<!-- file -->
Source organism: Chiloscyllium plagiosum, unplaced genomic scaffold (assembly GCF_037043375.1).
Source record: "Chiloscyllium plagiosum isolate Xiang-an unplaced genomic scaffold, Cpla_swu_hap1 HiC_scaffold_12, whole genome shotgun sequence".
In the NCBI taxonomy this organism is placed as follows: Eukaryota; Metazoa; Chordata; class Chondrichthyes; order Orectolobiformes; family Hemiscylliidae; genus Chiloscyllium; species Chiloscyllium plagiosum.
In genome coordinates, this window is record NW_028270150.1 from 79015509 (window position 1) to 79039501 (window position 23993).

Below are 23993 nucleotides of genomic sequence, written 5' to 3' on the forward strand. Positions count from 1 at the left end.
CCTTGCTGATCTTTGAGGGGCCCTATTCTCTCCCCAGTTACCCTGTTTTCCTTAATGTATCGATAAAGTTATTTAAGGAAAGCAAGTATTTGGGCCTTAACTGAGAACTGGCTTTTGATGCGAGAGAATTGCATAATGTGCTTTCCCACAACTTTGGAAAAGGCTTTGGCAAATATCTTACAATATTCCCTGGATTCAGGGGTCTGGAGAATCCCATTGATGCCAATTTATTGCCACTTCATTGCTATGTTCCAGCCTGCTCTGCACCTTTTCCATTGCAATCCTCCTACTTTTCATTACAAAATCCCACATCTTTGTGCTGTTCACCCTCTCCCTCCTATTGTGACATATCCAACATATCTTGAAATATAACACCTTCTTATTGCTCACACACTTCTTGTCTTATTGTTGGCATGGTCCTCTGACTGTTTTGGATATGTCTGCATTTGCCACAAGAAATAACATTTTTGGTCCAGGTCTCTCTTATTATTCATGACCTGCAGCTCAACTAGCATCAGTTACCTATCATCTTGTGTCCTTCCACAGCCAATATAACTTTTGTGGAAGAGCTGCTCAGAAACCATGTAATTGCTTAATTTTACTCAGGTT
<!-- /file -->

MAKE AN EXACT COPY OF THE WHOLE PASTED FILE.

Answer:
Source organism: Chiloscyllium plagiosum, unplaced genomic scaffold (assembly GCF_037043375.1).
Source record: "Chiloscyllium plagiosum isolate Xiang-an unplaced genomic scaffold, Cpla_swu_hap1 HiC_scaffold_12, whole genome shotgun sequence".
In the NCBI taxonomy this organism is placed as follows: Eukaryota; Metazoa; Chordata; class Chondrichthyes; order Orectolobiformes; family Hemiscylliidae; genus Chiloscyllium; species Chiloscyllium plagiosum.
In genome coordinates, this window is record NW_028270150.1 from 79015509 (window position 1) to 79039501 (window position 23993).

Below are 23993 nucleotides of genomic sequence, written 5' to 3' on the forward strand. Positions count from 1 at the left end.
CCTTGCTGATCTTTGAGGGGCCCTATTCTCTCCCCAGTTACCCTGTTTTCCTTAATGTATCGATAAAGTTATTTAAGGAAAGCAAGTATTTGGGCCTTAACTGAGAACTGGCTTTTGATGCGAGAGAATTGCATAATGTGCTTTCCCACAACTTTGGAAAAGGCTTTGGCAAATATCTTACAATATTCCCTGGATTCAGGGGTCTGGAGAATCCCATTGATGCCAATTTATTGCCACTTCATTGCTATGTTCCAGCCTGCTCTGCACCTTTTCCATTGCAATCCTCCTACTTTTCATTACAAAATCCCACATCTTTGTGCTGTTCACCCTCTCCCTCCTATTGTGACATATCCAACATATCTTGAAATATAACACCTTCTTATTGCTCACACACTTCTTGTCTTATTGTTGGCATGGTCCTCTGACTGTTTTGGATATGTCTGCATTTGCCACAAGAAATAACATTTTTGGTCCAGGTCTCTCTTATTATTCATGACCTGCAGCTCAACTAGCATCAGTTACCTATCATCTTGTGTCCTTCCACAGCCAATATAACTTTTGTGGAAGAGCTGCTCAGAAACCATGTAATTGCTTAATTTTACTCAGGTT